Restricting access to public notices poses a threat to the public

Rick Morain, former editor-publisher
Jefferson Bee and Herald newspapers

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Iowans want to know what their local governments—county supervisors, city councils, school boards—are up to. They always have. The very first newspapers in many of the state’s counties regularly published local public notices, paid for by local governments. It’s an American tradition that goes back to the time of Benjamin Franklin and before.

Most newspapers also carry their own stories about local government. It’s standard journalist practice to do so. But it’s not required. Local governments in Iowa, on the other hand, must report to the public what they do in their meetings, and they must do that in newspapers. It’s the law, and the Iowa Legislature has maintained that requirement for well over a century.

Public opinion surveys demonstrate that people approve of requiring publication of local government proceedings in newspapers. The latest study finds 65 percent of Iowans believe state and local government should be required to publish public notices in newspapers, and 83 percent of Iowans read their local newspaper. 

Local newspapers rank ahead of government-sponsored websites when it comes to trustworthiness, according to surveys: 84 percent for the local papers, 67 percent for the websites. One reason is doubtless that newspapers by nature provide a permanent record. No one has ever hacked a published newspaper, unlike Internet sites where content can disappear or suddenly be altered.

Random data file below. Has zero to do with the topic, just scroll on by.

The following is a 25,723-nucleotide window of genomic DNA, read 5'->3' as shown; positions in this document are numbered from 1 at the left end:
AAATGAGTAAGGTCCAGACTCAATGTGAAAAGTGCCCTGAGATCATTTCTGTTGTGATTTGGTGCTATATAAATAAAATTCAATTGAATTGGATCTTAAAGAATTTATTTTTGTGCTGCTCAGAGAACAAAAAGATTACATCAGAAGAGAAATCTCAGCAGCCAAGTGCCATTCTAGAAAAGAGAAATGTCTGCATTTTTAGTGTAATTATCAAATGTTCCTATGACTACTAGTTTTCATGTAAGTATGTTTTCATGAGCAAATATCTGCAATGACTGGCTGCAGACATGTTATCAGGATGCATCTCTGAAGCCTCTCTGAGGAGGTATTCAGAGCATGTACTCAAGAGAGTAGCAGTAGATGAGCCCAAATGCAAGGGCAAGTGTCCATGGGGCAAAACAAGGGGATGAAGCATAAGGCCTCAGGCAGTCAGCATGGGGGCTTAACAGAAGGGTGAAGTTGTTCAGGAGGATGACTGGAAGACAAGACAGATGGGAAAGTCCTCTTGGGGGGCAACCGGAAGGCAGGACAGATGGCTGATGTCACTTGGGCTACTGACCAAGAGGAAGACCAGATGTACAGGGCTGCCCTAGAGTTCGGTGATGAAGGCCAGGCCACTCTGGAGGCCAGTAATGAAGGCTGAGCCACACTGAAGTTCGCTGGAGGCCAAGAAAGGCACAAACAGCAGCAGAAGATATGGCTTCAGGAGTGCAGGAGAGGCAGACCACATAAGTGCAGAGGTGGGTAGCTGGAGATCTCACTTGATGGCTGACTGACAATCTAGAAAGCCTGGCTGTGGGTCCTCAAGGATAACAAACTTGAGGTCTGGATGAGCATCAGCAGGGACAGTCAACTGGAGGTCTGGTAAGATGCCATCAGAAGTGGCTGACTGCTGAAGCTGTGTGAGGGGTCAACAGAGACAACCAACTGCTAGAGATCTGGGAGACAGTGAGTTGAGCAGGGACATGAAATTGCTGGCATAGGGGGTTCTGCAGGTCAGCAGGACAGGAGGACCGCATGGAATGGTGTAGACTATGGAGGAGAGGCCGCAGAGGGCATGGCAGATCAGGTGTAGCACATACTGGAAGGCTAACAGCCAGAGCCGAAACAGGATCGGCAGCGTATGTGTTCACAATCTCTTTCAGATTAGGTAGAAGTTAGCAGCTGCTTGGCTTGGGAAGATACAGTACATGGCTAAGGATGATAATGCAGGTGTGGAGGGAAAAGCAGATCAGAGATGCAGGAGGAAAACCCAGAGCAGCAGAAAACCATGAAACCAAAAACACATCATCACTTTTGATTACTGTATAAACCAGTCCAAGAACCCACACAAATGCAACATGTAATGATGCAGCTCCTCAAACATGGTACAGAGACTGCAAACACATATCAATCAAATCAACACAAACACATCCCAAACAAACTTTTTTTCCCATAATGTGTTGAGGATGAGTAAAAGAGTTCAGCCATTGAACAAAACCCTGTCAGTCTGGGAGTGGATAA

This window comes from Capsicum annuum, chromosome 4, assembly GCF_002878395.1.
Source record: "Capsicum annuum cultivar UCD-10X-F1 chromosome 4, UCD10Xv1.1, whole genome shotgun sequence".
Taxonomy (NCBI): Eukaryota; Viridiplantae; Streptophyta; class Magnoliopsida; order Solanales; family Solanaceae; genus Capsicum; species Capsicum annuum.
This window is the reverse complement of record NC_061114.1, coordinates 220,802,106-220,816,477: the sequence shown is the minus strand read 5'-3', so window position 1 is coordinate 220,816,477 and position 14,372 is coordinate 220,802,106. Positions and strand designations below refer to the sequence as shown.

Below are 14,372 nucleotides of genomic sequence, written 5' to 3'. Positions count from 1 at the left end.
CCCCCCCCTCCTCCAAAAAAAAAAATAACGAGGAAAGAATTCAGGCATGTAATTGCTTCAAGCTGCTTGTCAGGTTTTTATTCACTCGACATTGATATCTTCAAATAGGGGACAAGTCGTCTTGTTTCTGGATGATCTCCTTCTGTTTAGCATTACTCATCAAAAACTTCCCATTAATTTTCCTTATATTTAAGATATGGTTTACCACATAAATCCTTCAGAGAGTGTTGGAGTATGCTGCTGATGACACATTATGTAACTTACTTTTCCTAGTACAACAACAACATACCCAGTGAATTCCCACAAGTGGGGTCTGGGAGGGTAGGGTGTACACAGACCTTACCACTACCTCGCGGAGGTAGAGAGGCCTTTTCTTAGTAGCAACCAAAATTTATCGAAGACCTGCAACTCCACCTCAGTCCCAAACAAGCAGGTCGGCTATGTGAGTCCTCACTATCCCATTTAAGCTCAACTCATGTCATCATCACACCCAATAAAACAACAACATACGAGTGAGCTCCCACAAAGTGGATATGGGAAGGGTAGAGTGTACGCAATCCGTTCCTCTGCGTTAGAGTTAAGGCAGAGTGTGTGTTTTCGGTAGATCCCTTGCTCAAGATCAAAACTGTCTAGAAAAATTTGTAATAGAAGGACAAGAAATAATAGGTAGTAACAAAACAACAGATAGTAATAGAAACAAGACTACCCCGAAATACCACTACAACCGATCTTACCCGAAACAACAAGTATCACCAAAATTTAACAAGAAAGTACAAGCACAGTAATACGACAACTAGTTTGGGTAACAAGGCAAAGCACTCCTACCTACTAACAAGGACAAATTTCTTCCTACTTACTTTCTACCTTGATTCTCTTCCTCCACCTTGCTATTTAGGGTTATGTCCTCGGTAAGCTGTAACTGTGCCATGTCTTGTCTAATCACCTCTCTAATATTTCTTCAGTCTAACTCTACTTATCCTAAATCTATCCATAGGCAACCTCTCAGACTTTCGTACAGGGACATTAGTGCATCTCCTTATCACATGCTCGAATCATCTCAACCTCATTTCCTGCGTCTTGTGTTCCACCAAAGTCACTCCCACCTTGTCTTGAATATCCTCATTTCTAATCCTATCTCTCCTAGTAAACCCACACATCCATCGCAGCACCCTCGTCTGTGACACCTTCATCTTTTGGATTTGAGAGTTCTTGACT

For people who prefer to find their official local government notices online, those that are published in Iowa newspapers are also posted at at no charge to local governments. But that preference ranks far behind the printed page. Most people read public notices as they leaf through their local paper, not because they intentionally look for them on a website.

Iowans’ access to government is protected three ways: open meetings, public records, and public notices. Restrictions of access to any one of the three pose a threat to the power of the people. Iowans historically protect their right to know what their governments do, and public notices in newspapers remain a crucial component of that knowledge.

In that regard Iowans agree with Thomas Jefferson’s opinion nearly 250 years ago: “Were it left to me to decide whether we should have a government without newspapers, or newspapers without government, I should not hesitate a moment to prefer the latter.”

Rick Morain is a former editor-publisher of the Jefferson Bee and Herald newspapers.